Can Dogs Eat Teriyaki

Can Dogs Eat Teriyaki? | Is it Safe for your Dog?

Isn’t The teriyaki style of cooking superbly delicious?

Japanese cuisine refers to a technique wherein the food items are grilled or broiled and glazed with soy sauce, sugar, and mirin.

Humans love to have teriyaki sauce to marinate meats and as a dipping sauce with wings, dumplings, steak, etc. Even the thought of consuming teriyaki chicken or teriyaki beef makes one salivate.

However, while we enjoy teriyaki-based items, have you considered how safe they are for your furry little dog? What do you do when digging into a piece of teriyaki chicken and your puppy looks at you innocently, hoping to be fed some as well? Is it wise to give them a bite?

Luckily, I’m here to answer your question, “Can dogs eat teriyaki?”. In this article, I will be elaborating on the benefits and potential risks associated with teriyaki food for dogs, how they can consume them, and so on.

Is Teriyaki Safe for Dogs?

Is Teriyaki Safe for Dogs

Teriyaki is unsafe for dogs, be it teriyaki sauce, chicken, or beef jerky. The ingredients in teriyaki sauce are incredibly harmful to dogs, which we will also get into in this article.

The elements in teriyaki sauce, such as onion, garlic, salt, sugar, and xylitol, can be very toxic to your dog’s health. Teriyaki sauce tastes sweet and delicious, but you can only feed it to your dog if you create a mock teriyaki sauce for your puppy.

To prepare a mock teriyaki sauce for your doggo, here are the things you will need:

  • Six tablespoons of liquid aminos: Liquid aminos are concentrated amino acids or proteins in their most basic form. They serve as a healthier substitute for soy sauce. Liquid aminos can be helpful to dogs as they help maintain their immune system. The best kind to go for in this case is coconut aminos.
  • Two tablespoons of honey: Use honey instead of sugar to create your homemade mock teriyaki sauce. It is a much safer dog alternative filled with vitamins and minerals.
  • Two tablespoons of rice wine vinegar: Adding rice water vinegar to the mix will make the sauce more delicious for your little doggo. It is because of the detoxifying qualities of rice water vinegar. When the other ingredients dilute the rice water vinegar in the concoction, it can clean a dog’s internal organs.
  • One teaspoon of arrowroot starch: Arrowroot starch helps thicken the sauce and helps relieve cases of constipation, diarrhea, and an upset stomach in dogs. This powder is free of grains and gluten and contains minerals and vitamins beneficial to dogs.
  • One tablespoon of toasted sesame oil: Toasted sesame oil can be consumed by dogs since it has a high amount of essential fatty acids. It aids in boosting the immunity of dogs, keeps their skin healthy, and improves their heart health.
  • Half of a teaspoon of ground ginger: When consumed in small quantities, ginger can be safe for dogs. Since ground ginger contains antioxidants, it can help promote blood circulation and treat gastrointestinal issues.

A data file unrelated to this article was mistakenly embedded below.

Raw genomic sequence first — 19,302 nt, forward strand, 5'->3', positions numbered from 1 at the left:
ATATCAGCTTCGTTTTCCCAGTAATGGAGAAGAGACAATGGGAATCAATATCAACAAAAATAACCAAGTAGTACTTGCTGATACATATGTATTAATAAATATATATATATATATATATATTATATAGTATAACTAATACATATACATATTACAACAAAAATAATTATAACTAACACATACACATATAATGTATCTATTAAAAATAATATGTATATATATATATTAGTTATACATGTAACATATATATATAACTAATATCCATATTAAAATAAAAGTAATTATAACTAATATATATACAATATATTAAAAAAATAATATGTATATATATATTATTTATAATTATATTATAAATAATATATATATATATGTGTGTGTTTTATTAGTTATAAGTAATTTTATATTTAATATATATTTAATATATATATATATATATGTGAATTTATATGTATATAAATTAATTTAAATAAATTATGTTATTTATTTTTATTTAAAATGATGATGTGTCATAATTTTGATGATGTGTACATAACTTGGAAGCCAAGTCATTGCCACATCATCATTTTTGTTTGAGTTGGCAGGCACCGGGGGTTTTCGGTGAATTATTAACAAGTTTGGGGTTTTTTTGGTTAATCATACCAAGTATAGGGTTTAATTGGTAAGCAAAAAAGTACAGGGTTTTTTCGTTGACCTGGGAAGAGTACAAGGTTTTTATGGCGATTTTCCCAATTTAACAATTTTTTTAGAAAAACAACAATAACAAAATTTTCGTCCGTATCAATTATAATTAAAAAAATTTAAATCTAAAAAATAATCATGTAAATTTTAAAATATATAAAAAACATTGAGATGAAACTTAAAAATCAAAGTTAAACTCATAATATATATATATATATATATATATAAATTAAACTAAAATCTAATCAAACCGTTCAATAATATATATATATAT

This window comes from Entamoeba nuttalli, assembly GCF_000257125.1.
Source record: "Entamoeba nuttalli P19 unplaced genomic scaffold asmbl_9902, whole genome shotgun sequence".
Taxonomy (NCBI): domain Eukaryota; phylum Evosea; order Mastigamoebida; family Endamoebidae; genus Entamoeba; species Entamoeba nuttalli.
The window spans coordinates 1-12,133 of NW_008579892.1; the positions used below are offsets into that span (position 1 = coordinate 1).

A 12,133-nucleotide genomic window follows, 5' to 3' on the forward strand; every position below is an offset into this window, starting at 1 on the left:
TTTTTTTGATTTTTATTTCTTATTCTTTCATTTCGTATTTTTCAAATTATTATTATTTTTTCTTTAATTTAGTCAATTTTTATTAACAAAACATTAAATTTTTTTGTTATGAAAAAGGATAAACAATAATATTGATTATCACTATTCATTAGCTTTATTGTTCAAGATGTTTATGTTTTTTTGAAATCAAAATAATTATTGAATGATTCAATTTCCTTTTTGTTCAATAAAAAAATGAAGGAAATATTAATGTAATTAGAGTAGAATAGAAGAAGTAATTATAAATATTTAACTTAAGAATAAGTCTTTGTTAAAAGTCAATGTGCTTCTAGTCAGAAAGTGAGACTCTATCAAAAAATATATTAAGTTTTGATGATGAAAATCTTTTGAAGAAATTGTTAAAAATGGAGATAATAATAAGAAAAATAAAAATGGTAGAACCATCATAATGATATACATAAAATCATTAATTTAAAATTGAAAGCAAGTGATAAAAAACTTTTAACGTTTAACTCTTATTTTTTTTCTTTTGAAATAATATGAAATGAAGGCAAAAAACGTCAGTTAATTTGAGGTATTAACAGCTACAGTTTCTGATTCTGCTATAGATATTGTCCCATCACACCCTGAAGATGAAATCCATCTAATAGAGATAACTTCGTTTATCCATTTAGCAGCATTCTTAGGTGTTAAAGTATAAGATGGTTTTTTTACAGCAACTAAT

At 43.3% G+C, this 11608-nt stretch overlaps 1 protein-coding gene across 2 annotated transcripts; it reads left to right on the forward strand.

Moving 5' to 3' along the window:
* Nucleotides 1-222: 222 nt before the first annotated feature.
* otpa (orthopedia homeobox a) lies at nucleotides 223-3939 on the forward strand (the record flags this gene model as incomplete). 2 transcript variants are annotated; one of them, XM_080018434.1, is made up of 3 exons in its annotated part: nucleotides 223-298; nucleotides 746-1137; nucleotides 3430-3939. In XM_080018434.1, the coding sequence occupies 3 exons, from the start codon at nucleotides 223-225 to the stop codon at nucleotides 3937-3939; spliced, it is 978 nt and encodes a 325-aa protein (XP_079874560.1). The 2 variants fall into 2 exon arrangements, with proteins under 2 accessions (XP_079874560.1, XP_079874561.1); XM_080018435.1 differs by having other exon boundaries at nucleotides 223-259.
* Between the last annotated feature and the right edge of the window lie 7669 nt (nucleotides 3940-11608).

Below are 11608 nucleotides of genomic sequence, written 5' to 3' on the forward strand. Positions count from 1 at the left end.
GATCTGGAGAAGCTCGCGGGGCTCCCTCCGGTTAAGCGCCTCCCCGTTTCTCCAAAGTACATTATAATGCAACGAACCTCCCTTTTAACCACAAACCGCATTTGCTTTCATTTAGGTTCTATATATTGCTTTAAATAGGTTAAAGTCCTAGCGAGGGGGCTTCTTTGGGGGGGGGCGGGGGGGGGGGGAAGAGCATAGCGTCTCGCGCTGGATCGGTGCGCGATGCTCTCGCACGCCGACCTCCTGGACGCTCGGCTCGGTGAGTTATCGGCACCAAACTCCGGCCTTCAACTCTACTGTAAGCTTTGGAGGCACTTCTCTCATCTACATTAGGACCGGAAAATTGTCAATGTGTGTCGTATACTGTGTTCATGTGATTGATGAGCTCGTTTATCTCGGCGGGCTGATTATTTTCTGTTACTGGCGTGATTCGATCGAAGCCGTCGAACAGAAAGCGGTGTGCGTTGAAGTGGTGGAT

Once the ingredients are ready, mix them in a bowl with one tablespoon of water and heat the mixture in the microwave for 30 seconds. Drizzle the sauce over cooked beef or chicken, and let your dog enjoy this delicious meal.

Even though the alternative ingredients are safer for dogs, remember that they should only be fed to them in moderation and not too often.

Does Teriyaki Have any Health Benefits for Dogs?

Not being a staple food, Teriyaki doesn’t have much health benefits for dogs. However, while chicken or beef alone can prove healthy for dogs in various ways, they lose all their goodness when served in a teriyaki form.

What are the Potential Risks of Feeding Teriyaki to Dogs?

There are way too many health risks associated with feeding teriyaki to dogs, and these risks are because of the ingredients that go into making the teriyaki sauce. Here are the elements in teriyaki food items that make them unsuitable and potentially harmful for dogs:

1. Soy Sauce

Soy sauce forms the primary ingredient in teriyaki cuisine, and the soy present in soy sauce is not ideal for dogs at all. Although it is safe when consumed in moderation, some dogs are also allergic to soy, so teriyaki sauce becomes even more harmful.

One tablespoon of soy sauce contains about 900 milligrams of sodium. When there’s such a high content of sodium present in a dog’s meal, it can be dangerous for canines and also cause sodium poisoning.

Soy sauce also contains a high amount of amines, mainly histamine, and tyramine. When the level of amines is so elevated, it can be detrimental to dogs, often leading to food poisoning.

2. Onion


Onions contain an element known as N-propyl disulfide, which is toxic to dogs. It damages the red blood cells in a dog’s body by attaching itself to the oxygen molecules in those very cells.

As a result of this, the capacity of the red blood cells to carry oxygen gets affected, making the red blood cell membrane fragile. It can also lead to hemolytic anemia in dogs.

3. Garlic

Since garlic and onion are both members of the Allium family, the reasons why garlic is risky for dogs are similar to the ones related to onions. Garlic also causes gastrointestinal irritation in dogs, leading to diarrhea and vomiting.